How the Custodial Parent Is Selected
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Rarely does anything cause as much contention as child custody cases. Because custody of minor children (under 18 years of age) often presents major issues, after the divorce, custody of the minor children may have to be divided between the spouses. That division could result in anything from 60/40 time-sharing to a 50/50 time-sharing, to only weekends and summer vacations. If the couple cannot agree on the custodial parent, the court will order a shared arrangement that is appropriate for the children.
The Primary Caretaker
In child custody cases, the primary caretaker becomes an important factor, as the bond between a child and his or her primary caretaker is critical to the child’s successful passage through developmental states. Psychologists strongly encourage the continuation of the “primary caretaker”- child relationship after divorce, as they believe it is vital to the child’s stability. When determining which parent has been the primary caretaker, courts focus on direct care-taking responsibilities, which include grooming, dressing, meal planning, health arrangements and teaching of various skills.
When the Court Makes the Decision
While many couples are happy to be ending their marriages, they are in great stress about losing the day-to-day enjoyment of their children. In fact, child custody and child visitation rights are the most stressful part of a divorce. If parents are able to come to terms regarding child visitation and child custody, a court generally honors the custody agreement. But if custody is disputed, the courts will determine child custody. In the majority of cases, one parent is usually preferred over another but the reasons vary from case to case. When a court makes the decision as to which parent should have custody, it’s usually based on factors that include moral fitness, the child’s preference if over 12 years of age, the child’s age, the child’s health and other factors. And although courts are not supposed to assume that a child is automatically better off with the mother or father, according to the American Bar Association, the father becomes custodial parent in only 16% of child custody cases, in the United States. This calculation is based on the U.S. Census Bureau figures. And while rules vary from state to state, the court always has the child’s best interests at heart.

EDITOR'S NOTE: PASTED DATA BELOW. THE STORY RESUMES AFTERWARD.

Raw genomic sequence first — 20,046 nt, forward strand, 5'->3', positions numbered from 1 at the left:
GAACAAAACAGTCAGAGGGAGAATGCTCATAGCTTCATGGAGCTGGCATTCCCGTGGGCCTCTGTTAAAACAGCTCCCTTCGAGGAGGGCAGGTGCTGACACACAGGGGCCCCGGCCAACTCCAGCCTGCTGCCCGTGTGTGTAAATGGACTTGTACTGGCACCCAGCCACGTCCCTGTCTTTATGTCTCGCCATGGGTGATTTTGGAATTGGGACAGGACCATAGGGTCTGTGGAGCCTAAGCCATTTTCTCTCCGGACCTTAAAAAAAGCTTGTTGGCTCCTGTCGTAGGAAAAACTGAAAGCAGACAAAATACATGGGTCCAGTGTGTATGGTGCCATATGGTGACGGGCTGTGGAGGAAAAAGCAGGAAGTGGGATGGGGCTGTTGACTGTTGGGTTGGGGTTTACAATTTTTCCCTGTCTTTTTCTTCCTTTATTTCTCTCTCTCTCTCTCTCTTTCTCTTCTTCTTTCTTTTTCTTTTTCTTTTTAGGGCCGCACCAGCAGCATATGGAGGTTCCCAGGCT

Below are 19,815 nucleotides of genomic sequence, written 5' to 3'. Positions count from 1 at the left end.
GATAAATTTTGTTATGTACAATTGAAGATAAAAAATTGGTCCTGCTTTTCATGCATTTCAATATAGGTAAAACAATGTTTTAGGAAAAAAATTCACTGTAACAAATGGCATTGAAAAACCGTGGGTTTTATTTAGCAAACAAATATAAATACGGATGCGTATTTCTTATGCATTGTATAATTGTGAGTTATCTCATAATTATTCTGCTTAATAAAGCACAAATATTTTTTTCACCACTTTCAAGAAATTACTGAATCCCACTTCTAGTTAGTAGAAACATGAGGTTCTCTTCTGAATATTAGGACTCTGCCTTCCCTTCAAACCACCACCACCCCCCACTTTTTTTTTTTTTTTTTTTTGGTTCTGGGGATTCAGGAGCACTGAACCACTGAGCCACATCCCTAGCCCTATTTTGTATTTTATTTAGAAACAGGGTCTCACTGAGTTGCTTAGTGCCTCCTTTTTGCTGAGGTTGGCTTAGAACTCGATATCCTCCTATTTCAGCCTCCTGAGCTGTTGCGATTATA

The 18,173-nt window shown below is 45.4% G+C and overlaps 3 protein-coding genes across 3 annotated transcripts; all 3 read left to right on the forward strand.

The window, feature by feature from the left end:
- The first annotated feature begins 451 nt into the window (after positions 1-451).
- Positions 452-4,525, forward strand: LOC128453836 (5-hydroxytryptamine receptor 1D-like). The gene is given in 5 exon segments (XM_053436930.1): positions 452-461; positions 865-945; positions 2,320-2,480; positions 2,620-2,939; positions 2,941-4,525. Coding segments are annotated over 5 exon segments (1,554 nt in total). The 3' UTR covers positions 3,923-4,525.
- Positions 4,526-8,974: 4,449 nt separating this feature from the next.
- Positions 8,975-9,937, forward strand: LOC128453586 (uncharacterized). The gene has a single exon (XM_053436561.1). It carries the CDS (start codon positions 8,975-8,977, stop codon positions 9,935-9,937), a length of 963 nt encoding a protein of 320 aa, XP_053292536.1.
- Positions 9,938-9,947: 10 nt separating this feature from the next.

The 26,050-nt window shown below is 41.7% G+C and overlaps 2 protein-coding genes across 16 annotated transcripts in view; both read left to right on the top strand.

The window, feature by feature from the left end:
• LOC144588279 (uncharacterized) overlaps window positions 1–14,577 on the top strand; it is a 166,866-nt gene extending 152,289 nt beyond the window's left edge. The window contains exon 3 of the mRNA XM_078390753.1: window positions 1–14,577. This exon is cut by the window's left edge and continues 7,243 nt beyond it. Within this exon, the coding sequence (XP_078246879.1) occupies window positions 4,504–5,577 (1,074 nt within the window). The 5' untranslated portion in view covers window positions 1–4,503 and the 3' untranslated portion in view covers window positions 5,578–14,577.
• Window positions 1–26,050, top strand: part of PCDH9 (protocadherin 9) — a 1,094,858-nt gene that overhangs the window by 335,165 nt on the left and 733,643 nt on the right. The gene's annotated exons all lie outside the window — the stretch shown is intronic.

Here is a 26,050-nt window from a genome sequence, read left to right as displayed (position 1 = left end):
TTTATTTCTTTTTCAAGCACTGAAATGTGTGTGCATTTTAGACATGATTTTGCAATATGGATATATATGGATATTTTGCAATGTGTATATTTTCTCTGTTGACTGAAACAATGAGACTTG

What Do Courts Consider?
To determine what is best, the court will address physical custody, day-to-day care, legal custody and legal rights regarding the child’s upbringing. Very often courts presume that children of tender years will be better off when placed with the female parent. Tender years usually means from birth to about 7 or 8 years. In most cases, when children are young, the mother usually wins custody, which triggers many male custody battles. And while not a typical outcome, in some cases when the arrangement is not disputed, an agreement can be made between husband and wife where the husband gets custody, but the wife still has liberal visitation and other rights.
Can A Child Custody Decision be Changed?
Today, courts in general favor shared child rearing, but they also take into account where it is most practical for the child to live and where the child will flourish. But if couples have problems with visitation rights, the court intervenes and allows visitation schedules to the non-custodial parent visitation one night a week, every other weekend, some portion of school nights and summer holidays. The only time a parent can change court ordered custody is if they show a significant adjustment to their circumstances. In some states, the only time a court will even consider modifying custody is if the child is in danger. If a non-custodial parent has a history of violent or destructive behavior toward the child, the court often requires that visitation between that parent and child only occurs with supervision and the court that ordered the supervised visitation must approve of the adult chosen to supervise. Because some parents try to get rulings changed by moving to another state, some states only look at custody amendments if the child has lived in the state for at least six months or longer.